“Maybe I should be the one to move out,” Feldon said. “I could just go away, somewhere else, and never come back. I just long to escape.”
“But Feldon,” Dr. Frost began. “Until you give up this idea that happiness is somewhere else, you’ll never be happy where you are. So, you see, it really doesn’t work. And you know why?”
“Because you’re with yourself wherever you go. You may be able to escape from a physical place where you may feel sad and uncomfortable, but in the end, no matter where you go, there you are. Does that make any sense?”
Feldon turned his head to the side and craned his eyes to look over at the doctor.
“No,” he said. “It makes no sense at all.”
Dr. Frost reclined in his chair, adjusted his glasses, and sighed.
“All right then, I see we have work to do in that area, but tell me, what about Eve? How did she react when you hit Carl last night?”
Feldon squirmed a bit on the couch. “She didn’t say much about it.”
“Not really. I think she was a bit shocked maybe. But I also think she’s messing around with Carl when I’m not there, so, you know, she didn’t want to act like she cared too much about him. I’m not fucking stupid.”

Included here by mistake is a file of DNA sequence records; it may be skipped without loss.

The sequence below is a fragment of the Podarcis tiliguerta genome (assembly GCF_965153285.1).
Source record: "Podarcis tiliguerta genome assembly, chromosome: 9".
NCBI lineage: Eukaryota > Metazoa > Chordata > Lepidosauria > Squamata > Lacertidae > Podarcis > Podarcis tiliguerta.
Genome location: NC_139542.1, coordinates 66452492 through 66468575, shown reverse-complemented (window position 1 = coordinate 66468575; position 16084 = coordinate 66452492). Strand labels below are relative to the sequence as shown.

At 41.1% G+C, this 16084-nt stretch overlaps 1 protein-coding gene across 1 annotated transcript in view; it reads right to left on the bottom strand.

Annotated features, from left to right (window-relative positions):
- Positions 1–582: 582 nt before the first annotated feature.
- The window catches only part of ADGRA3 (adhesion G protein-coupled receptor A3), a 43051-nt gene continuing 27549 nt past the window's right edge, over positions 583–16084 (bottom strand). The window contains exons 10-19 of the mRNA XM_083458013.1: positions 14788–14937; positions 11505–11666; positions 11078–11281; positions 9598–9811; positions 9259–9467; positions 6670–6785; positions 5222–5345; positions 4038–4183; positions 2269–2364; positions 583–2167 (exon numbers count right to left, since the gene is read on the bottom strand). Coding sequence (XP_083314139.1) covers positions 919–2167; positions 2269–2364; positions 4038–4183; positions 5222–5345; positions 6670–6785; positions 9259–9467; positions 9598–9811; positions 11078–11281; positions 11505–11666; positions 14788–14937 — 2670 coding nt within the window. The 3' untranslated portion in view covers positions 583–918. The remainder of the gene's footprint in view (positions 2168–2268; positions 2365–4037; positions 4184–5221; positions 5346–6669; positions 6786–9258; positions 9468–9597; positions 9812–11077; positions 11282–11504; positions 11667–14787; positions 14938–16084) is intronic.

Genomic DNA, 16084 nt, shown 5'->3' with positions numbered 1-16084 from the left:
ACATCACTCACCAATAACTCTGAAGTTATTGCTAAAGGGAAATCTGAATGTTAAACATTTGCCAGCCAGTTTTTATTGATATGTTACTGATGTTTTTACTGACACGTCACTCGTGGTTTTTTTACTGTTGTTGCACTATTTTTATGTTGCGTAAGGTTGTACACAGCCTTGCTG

“So, you suspect they’re having an affair behind your back?”
“Yes,” Feldon said, with little hesitation.
Dr. Frost removed his glasses and rubbed at his eyes with his thumb and a finger. “Feldon,” he began. “I feel living with these two people is causing you a lot of unnecessary anxiety and worry. It’s unhealthy. I would strongly suggest separating yourself from them.”
“You want me to kick both of them out?”
“It may seem drastic, but I feel it’s for your own good.”
“But then they’d shack up for sure, just to spite me. I’d be sick to my stomach every single night. At least if we’re all in the same place, I can keep my eye on them. What kind of advice are you trying to give me? Are you sure you’re a real psychiatrist?”
“Feldon, please! I am not the subject of this session or any of your sessions. Let’s focus on this. You think they’re messing around when you’re not there, you said it yourself. What are you going to do when it goes too far and you walk in on them going at it in your own bed? Then what?”